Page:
TANZANIA, WANTING EVERYTHING AND NOTHING: It is Saturday, and I am taking five kids to the supermarket.
The day before, when Witness discovered I would come to the orphanage on Saturday (official volunteers use their weekends to travel and relax), she asked if we could go to the store. “Of course,” I said, never imagining the occasion this would turn out to be: as I leave that day, she is washing her favorite pants, and when I arrive on Saturday, all five girls who will be coming with me (Jesca, Angel, Agripina and Teresia, as well as Witness) are “dressed up.” They are in skirts and jeans — jeans apparently being the height of fashion as Jesca always tells me I look “smart” when I wear mine — spotless shirts and shoes that match.
Making our exit isn’t easy as more than a dozen other kids clamor to go with us, but Violet has agreed to a small group, with Elizabeth to accompany us. It would be impossible to take all 50 kids, but my heart is heavy knowing the disappointment we leave behind.
We walk the 15 minutes to the Leganga Supermarket, where I ask the girls what treat they’d like to have. Ice cream gets the unanimous vote and so we stand at the freezer counting out bar after bar as we fill my basket to the brim. Before returning, I buy each one of them a candy bar, a small, secret indulgence, which they hurry to finish along the walk back.
Our small adventure is bittersweet. It’s not just seeing their excitement over the seemingly routine but knowing how rare it is that they experience the world outside what it is they know — school, the orphanage and the church that sits across the road.
When we stroll through the yard at Save Africa, the disappointment of those who stayed behind evaporates … or perhaps has already found its place in the silent hollow where these things lay, the ghosts of “no” and “never,” the hopes that have folded their wings, the longing that will never know its shape.
Their happiness appears instant the moment I place the ice cream in their hands — and so is their gratitude.
This is how they teach and bless me, with appreciation and kindness, with a joy that keeps its copper glint.
They teach me when I arrive with laden arms and even the youngest rush to help, sometimes tottering with the weight of bags of milk or flour or cookies but insisting they can carry it.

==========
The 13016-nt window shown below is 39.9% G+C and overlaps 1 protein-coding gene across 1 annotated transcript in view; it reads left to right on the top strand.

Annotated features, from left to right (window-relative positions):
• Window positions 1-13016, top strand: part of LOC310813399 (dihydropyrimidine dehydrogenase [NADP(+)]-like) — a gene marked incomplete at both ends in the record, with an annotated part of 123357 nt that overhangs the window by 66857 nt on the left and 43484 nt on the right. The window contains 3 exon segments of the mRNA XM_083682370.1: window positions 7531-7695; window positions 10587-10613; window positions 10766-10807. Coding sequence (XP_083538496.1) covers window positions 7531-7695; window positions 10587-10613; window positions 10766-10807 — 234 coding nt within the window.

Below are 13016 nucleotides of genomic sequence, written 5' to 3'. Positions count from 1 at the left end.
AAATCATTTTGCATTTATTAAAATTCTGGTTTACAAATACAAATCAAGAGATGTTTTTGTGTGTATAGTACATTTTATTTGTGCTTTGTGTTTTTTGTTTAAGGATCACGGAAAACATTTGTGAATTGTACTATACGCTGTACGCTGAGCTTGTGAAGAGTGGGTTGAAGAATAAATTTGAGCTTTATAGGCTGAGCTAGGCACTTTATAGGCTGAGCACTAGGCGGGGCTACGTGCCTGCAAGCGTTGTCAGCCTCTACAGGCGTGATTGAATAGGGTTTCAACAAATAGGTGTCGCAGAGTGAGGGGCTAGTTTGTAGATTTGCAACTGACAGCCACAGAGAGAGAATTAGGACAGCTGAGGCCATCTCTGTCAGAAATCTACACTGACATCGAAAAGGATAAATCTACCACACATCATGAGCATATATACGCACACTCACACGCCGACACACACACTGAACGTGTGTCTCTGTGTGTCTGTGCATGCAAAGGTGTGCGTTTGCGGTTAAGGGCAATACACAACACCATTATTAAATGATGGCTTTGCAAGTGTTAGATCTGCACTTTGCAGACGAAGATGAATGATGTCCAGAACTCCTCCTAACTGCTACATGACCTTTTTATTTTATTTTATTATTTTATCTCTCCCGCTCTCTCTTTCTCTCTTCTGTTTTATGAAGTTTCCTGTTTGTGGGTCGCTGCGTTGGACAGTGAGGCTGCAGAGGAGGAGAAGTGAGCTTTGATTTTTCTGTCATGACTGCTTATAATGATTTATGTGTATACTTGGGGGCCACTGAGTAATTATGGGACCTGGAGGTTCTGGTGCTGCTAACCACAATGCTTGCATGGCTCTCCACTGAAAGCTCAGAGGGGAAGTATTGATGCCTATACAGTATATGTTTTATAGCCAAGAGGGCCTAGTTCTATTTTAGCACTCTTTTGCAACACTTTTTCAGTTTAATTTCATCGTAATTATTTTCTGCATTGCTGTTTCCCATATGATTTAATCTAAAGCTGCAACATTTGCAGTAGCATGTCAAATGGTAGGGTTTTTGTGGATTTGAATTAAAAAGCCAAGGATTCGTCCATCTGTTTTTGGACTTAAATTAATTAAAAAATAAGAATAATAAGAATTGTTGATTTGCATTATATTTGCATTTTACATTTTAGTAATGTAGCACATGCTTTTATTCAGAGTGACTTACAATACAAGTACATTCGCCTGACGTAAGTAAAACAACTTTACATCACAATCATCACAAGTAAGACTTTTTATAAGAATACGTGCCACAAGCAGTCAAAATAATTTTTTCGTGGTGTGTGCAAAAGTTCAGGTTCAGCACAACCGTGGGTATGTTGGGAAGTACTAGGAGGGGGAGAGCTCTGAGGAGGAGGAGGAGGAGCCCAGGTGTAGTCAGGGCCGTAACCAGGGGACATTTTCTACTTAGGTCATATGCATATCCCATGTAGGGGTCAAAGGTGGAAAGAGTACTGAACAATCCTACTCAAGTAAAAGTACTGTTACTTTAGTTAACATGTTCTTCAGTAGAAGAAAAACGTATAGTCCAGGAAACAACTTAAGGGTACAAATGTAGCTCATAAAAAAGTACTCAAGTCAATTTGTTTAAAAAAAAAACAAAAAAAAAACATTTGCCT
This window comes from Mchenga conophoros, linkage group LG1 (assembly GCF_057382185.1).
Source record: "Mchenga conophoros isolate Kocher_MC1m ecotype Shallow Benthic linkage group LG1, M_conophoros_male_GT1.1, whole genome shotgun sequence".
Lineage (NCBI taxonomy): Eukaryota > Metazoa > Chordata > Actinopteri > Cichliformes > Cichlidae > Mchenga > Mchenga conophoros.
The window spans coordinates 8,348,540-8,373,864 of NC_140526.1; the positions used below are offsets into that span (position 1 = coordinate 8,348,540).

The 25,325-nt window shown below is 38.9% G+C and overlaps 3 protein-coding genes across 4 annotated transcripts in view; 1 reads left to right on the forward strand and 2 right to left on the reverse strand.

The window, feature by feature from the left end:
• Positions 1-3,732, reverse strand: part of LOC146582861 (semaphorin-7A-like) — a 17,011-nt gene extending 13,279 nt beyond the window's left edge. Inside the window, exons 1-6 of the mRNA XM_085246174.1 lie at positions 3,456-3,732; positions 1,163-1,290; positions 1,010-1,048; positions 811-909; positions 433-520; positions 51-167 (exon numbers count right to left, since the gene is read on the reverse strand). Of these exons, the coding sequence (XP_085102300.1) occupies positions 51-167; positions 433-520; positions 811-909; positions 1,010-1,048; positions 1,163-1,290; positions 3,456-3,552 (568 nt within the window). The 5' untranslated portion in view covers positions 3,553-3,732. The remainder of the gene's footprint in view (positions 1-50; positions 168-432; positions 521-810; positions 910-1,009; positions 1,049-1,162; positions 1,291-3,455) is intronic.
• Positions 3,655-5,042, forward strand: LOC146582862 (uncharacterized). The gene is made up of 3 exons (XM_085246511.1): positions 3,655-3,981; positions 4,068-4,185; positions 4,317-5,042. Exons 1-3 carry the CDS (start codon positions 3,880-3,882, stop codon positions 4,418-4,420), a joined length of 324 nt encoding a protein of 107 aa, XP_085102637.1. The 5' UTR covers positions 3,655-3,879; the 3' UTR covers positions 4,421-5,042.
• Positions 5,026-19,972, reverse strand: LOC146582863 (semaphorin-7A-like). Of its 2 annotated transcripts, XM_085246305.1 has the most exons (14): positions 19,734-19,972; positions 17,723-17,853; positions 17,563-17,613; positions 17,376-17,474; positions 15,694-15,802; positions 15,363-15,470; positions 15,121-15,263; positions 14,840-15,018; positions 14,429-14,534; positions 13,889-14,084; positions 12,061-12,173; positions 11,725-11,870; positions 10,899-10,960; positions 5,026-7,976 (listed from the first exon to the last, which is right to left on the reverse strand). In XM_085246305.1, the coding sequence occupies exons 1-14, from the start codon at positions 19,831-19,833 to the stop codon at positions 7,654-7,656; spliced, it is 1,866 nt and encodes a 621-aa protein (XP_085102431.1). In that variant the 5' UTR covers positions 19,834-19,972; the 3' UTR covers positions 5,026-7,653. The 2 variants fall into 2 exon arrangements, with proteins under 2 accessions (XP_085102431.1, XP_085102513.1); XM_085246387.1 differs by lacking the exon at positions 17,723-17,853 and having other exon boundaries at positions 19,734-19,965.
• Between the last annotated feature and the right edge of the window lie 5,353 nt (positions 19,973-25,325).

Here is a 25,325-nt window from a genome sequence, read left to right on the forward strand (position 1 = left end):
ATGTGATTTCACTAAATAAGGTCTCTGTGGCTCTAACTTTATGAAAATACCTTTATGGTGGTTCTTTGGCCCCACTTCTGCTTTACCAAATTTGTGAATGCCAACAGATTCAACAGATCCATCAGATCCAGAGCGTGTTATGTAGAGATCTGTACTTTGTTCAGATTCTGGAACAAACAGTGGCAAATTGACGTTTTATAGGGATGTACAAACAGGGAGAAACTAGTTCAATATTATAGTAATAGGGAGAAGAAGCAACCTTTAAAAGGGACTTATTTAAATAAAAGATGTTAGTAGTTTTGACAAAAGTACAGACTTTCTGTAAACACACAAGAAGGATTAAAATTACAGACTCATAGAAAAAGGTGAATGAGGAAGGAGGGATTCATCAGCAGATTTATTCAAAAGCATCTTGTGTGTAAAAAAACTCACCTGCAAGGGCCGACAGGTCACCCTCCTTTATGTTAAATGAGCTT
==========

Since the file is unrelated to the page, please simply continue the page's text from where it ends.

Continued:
They teach me in their ragtag wardrobe, the too big and too small, the blend of casual and formal, with mismatched shoes and tattered socks, missing buttons and broken zippers replaced with makeshift clasps. Many will wear the same stained or ripped clothes day after day, with their “finest” reserved for church.
Want is a fugitive flutter in their eyes, wistfulness a dark scent that rises from their skin. When I reach for a tissue and press it to a runny nose, there is a splay of hands before me, an exaggerated sniffling and feigned congestion in order to hold something that is theirs. This happened often on my first trip, and it stirs the same sad ache.
When I buy the girls earrings because they have been admiring mine and I’ve agreed to leave behind a pair each for Jesca and Witness, I fail to realize they don’t all have their ears pierced. Bitris touches her naked lobes, raises forlorn eyes to mine. I will return with a bracelet the next day but in that moment as I scrounge through my pocketbook, all I have is my hand lotion. When I make a dubious show of it to her, she reaches for the bottle, a wondrous smile on her face.
One day, I buy a soccer ball and jump ropes. The kids have no toys, though the other volunteers and I bought a few when I was here two years ago. I observe remnants of them, stashed on shelves in the office. It is hard, and expensive, to find well-made toys as most come from China and will never endure the wear and tear of 50-plus energetic kids. They also aren’t the wisest purchase, sparking jealousy and dejection when one toy can’t be gifted to every single child.
But mostly, they are good at sharing, which they do the day I arrive with the only five jump ropes available in the store. There are cries of “Teacher, me, me!” though soon several groups have games of double dutch going in the yard. The boys immediately take to the field behind Save Africa with the soccer ball, inviting me to join in.
Their play is otherwise a more fixed and simple routine. Every day after school and on weekends, the kids are in the yard, playing hopscotch using pieces of broken tile to sketch their steps, drawing each other repeatedly into hand-clapping and singing games, running, laughing, lazing on the ground in the swell of bright and aimless chatter.
Since my last stay, their lives have undeniably improved, thanks to the Australian nonprofit Arusha Kids Trust started by Kathy and Chris, who are making their annual visit when I arrive. It is because of them that so many of the kids are now in school, that they have their uniforms and books, backpacks and shoes and other supplies. That Save Africa receives a weekly food delivery including eggs and vegetables. That there is someone to check in on maintenance issues, stay on top of eye exams and other doctors’ visits — even if from afar.
Yet, will it ever be enough? I know there are still days when they go without meals. They still sleep three to four to a single bed. Glory has an oozing growth on her head that might have been ignored if we weren’t there to see it. In one of the rooms, a cracked window poses a security risk because there is always the question: what is the best use of these limited funds?
But just when I think their worlds are so small, their palms open to so little, their laughter is a bell that chimes, their bodies a rupture of radiance.
And I am reminded over and over again of what it is to be rich. Of how resilience feeds on our capacity for joy. And how wisdom finds few greater teachers than the budding, artless child.